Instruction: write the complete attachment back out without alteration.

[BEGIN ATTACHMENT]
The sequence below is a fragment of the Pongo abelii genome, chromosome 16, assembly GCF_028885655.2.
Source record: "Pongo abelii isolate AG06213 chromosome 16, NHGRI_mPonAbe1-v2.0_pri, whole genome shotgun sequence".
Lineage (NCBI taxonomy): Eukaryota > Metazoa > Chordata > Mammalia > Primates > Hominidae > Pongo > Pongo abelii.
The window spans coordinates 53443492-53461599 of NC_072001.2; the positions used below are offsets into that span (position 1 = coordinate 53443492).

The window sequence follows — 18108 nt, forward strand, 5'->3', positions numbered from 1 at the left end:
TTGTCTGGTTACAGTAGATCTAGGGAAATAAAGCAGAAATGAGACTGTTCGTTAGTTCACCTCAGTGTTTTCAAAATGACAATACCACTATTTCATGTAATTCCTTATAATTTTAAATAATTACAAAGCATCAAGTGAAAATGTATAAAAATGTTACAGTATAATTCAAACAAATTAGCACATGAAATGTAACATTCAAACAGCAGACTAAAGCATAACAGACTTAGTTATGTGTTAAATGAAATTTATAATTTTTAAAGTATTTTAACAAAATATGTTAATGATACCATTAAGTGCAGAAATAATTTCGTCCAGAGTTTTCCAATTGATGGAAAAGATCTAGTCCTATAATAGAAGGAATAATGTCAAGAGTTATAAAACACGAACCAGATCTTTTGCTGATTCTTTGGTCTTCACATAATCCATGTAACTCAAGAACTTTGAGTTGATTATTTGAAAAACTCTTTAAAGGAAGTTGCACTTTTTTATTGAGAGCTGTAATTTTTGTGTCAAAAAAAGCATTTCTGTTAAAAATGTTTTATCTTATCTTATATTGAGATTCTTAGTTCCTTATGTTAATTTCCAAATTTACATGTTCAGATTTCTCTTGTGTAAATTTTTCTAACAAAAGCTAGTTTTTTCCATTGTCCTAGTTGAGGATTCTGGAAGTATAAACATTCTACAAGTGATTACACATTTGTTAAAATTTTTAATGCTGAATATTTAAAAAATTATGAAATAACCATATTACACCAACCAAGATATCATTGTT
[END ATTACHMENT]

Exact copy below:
The sequence below is a fragment of the Pongo abelii genome, chromosome 16, assembly GCF_028885655.2.
Source record: "Pongo abelii isolate AG06213 chromosome 16, NHGRI_mPonAbe1-v2.0_pri, whole genome shotgun sequence".
Lineage (NCBI taxonomy): Eukaryota > Metazoa > Chordata > Mammalia > Primates > Hominidae > Pongo > Pongo abelii.
The window spans coordinates 53443492-53461599 of NC_072001.2; the positions used below are offsets into that span (position 1 = coordinate 53443492).

The window sequence follows — 18108 nt, forward strand, 5'->3', positions numbered from 1 at the left end:
TTGTCTGGTTACAGTAGATCTAGGGAAATAAAGCAGAAATGAGACTGTTCGTTAGTTCACCTCAGTGTTTTCAAAATGACAATACCACTATTTCATGTAATTCCTTATAATTTTAAATAATTACAAAGCATCAAGTGAAAATGTATAAAAATGTTACAGTATAATTCAAACAAATTAGCACATGAAATGTAACATTCAAACAGCAGACTAAAGCATAACAGACTTAGTTATGTGTTAAATGAAATTTATAATTTTTAAAGTATTTTAACAAAATATGTTAATGATACCATTAAGTGCAGAAATAATTTCGTCCAGAGTTTTCCAATTGATGGAAAAGATCTAGTCCTATAATAGAAGGAATAATGTCAAGAGTTATAAAACACGAACCAGATCTTTTGCTGATTCTTTGGTCTTCACATAATCCATGTAACTCAAGAACTTTGAGTTGATTATTTGAAAAACTCTTTAAAGGAAGTTGCACTTTTTTATTGAGAGCTGTAATTTTTGTGTCAAAAAAAGCATTTCTGTTAAAAATGTTTTATCTTATCTTATATTGAGATTCTTAGTTCCTTATGTTAATTTCCAAATTTACATGTTCAGATTTCTCTTGTGTAAATTTTTCTAACAAAAGCTAGTTTTTTCCATTGTCCTAGTTGAGGATTCTGGAAGTATAAACATTCTACAAGTGATTACACATTTGTTAAAATTTTTAATGCTGAATATTTAAAAAATTATGAAATAACCATATTACACCAACCAAGATATCATTGTT